When Americans think of sexy foreign destinations, they likely don’t envision the lumpy bogs and sideways rain of humble Ireland. Our idea of Ireland often revolves around Guinness, political conflict, and Bono’s wraparound sunglasses. Are any of these things sexy? Depending on how you use the Guinness, maybe, but mostly no. That’s starting to change. A wave of recent television hits are showing a different angle on Irish life, and it’s not just sexy, it’s downright horny. The women at the center of these series proudly flaunt their brazen desire, in stark contrast to familiar stereotypes of Irish Catholic repression and guilt. In classic Irish dramas like The Wind That Shakes the Barley or Michael Collins, young people come of age during Ireland’s fight for independence, with their personal maturation closely tied to their role in the fight.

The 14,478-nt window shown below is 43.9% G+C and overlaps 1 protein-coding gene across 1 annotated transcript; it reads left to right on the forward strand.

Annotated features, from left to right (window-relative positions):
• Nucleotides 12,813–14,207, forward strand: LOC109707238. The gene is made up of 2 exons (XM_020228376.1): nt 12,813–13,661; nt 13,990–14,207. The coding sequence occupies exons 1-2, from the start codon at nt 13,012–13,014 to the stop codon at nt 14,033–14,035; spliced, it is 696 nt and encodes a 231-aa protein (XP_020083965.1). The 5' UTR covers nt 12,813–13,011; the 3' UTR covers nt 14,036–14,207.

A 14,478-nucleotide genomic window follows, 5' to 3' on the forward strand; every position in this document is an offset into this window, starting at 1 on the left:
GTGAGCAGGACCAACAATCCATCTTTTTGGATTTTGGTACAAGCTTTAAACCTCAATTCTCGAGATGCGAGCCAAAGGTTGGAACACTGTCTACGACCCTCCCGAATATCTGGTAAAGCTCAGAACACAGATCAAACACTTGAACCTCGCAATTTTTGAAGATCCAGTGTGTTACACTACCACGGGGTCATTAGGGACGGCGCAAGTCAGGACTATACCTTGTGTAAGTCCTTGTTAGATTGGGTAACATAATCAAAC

On the Netflix series Derry Girls, however, these young Irish women are not itching to join the resistance: They’re just trying to find the cutest prom dress and make out with a hot Protestant. The girls in Derry, a.k.a. Londonderry, Northern Ireland, are horny, you see, and the show’s raunchy energy comes from literal sexual longing, but also from a more existential teen hunger: to be seen, to be great, to be appreciated, and to be admired. The most urgent need of teendom is to prove that you exist—and these girls want to exist very, very badly. Still, the show doesn’t ignore the Troubles, the period of sectarian conflict during which it is set. The news on the living-room TV provides consistent background tension, and much of the show’s hijinks are directly tied to the times: bomb scares, peace treaties, President Clinton’s big speech in Guildhall Square. But even the politics are processed through a hilariously horny lens.